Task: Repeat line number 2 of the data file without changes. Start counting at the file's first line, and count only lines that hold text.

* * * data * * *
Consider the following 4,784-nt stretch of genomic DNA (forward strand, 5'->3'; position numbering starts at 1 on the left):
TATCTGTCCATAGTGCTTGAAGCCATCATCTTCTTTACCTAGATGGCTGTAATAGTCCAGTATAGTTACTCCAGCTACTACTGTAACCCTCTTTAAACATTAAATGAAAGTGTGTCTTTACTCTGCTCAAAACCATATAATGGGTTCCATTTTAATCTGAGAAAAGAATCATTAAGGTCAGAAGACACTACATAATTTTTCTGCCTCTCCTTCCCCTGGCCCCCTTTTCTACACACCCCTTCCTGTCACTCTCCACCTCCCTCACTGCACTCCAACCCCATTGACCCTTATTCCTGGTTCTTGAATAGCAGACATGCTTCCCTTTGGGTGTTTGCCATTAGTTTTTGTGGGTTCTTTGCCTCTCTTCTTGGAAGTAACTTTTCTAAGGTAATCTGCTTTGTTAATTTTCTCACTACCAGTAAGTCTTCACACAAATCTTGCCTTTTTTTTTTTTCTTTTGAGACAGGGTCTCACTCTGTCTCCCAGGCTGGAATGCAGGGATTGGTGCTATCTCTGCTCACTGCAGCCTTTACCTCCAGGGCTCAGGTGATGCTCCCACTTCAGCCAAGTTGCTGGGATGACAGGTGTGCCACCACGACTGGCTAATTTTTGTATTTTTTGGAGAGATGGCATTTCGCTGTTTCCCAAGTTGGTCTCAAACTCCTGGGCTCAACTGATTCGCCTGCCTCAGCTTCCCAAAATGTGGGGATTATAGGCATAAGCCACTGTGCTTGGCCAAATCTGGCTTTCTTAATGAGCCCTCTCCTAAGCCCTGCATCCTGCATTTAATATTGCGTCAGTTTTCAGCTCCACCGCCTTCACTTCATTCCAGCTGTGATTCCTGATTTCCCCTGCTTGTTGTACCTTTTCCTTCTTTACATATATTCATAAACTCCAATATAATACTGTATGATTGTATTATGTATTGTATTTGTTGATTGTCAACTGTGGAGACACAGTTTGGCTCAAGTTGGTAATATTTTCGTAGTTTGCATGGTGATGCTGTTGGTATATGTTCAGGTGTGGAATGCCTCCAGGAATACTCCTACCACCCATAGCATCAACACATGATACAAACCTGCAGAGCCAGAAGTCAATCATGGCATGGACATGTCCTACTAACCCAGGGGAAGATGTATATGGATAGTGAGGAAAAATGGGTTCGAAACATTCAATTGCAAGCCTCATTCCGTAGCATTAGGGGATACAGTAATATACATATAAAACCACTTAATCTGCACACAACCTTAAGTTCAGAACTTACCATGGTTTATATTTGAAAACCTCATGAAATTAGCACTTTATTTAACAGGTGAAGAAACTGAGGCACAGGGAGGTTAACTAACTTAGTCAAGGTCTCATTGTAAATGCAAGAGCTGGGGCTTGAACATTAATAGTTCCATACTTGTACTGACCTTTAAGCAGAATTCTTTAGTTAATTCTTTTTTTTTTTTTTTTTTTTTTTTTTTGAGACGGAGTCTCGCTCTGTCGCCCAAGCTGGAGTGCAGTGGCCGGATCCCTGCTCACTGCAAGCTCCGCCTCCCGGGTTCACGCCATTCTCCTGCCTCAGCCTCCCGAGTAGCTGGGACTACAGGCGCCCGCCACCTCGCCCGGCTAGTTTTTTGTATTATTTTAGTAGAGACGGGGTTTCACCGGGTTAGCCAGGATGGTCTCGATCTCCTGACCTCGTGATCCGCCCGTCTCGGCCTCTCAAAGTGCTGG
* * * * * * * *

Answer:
TATCTGTCCATAGTGCTTGAAGCCATCATCTTCTTTACCTAGATGGCTGTAATAGTCCAGTATAGTTACTCCAGCTACTACTGTAACCCTCTTTAAACATTAAATGAAAGTGTGTCTTTACTCTGCTCAAAACCATATAATGGGTTCCATTTTAATCTGAGAAAAGAATCATTAAGGTCAGAAGACACTACATAATTTTTCTGCCTCTCCTTCCCCTGGCCCCCTTTTCTACACACCCCTTCCTGTCACTCTCCACCTCCCTCACTGCACTCCAACCCCATTGACCCTTATTCCTGGTTCTTGAATAGCAGACATGCTTCCCTTTGGGTGTTTGCCATTAGTTTTTGTGGGTTCTTTGCCTCTCTTCTTGGAAGTAACTTTTCTAAGGTAATCTGCTTTGTTAATTTTCTCACTACCAGTAAGTCTTCACACAAATCTTGCCTTTTTTTTTTTTCTTTTGAGACAGGGTCTCACTCTGTCTCCCAGGCTGGAATGCAGGGATTGGTGCTATCTCTGCTCACTGCAGCCTTTACCTCCAGGGCTCAGGTGATGCTCCCACTTCAGCCAAGTTGCTGGGATGACAGGTGTGCCACCACGACTGGCTAATTTTTGTATTTTTTGGAGAGATGGCATTTCGCTGTTTCCCAAGTTGGTCTCAAACTCCTGGGCTCAACTGATTCGCCTGCCTCAGCTTCCCAAAATGTGGGGATTATAGGCATAAGCCACTGTGCTTGGCCAAATCTGGCTTTCTTAATGAGCCCTCTCCTAAGCCCTGCATCCTGCATTTAATATTGCGTCAGTTTTCAGCTCCACCGCCTTCACTTCATTCCAGCTGTGATTCCTGATTTCCCCTGCTTGTTGTACCTTTTCCTTCTTTACATATATTCATAAACTCCAATATAATACTGTATGATTGTATTATGTATTGTATTTGTTGATTGTCAACTGTGGAGACACAGTTTGGCTCAAGTTGGTAATATTTTCGTAGTTTGCATGGTGATGCTGTTGGTATATGTTCAGGTGTGGAATGCCTCCAGGAATACTCCTACCACCCATAGCATCAACACATGATACAAACCTGCAGAGCCAGAAGTCAATCATGGCATGGACATGTCCTACTAACCCAGGGGAAGATGTATATGGATAGTGAGGAAAAATGGGTTCGAAACATTCAATTGCAAGCCTCATTCCGTAGCATTAGGGGATACAGTAATATACATATAAAACCACTTAATCTGCACACAACCTTAAGTTCAGAACTTACCATGGTTTATATTTGAAAACCTCATGAAATTAGCACTTTATTTAACAGGTGAAGAAACTGAGGCACAGGGAGGTTAACTAACTTAGTCAAGGTCTCATTGTAAATGCAAGAGCTGGGGCTTGAACATTAATAGTTCCATACTTGTACTGACCTTTAAGCAGAATTCTTTAGTTAATTCTTTTTTTTTTTTTTTTTTTTTTTTTTTGAGACGGAGTCTCGCTCTGTCGCCCAAGCTGGAGTGCAGTGGCCGGATCCCTGCTCACTGCAAGCTCCGCCTCCCGGGTTCACGCCATTCTCCTGCCTCAGCCTCCCGAGTAGCTGGGACTACAGGCGCCCGCCACCTCGCCCGGCTAGTTTTTTGTATTATTTTAGTAGAGACGGGGTTTCACCGGGTTAGCCAGGATGGTCTCGATCTCCTGACCTCGTGATCCGCCCGTCTCGGCCTCTCAAAGTGCTGG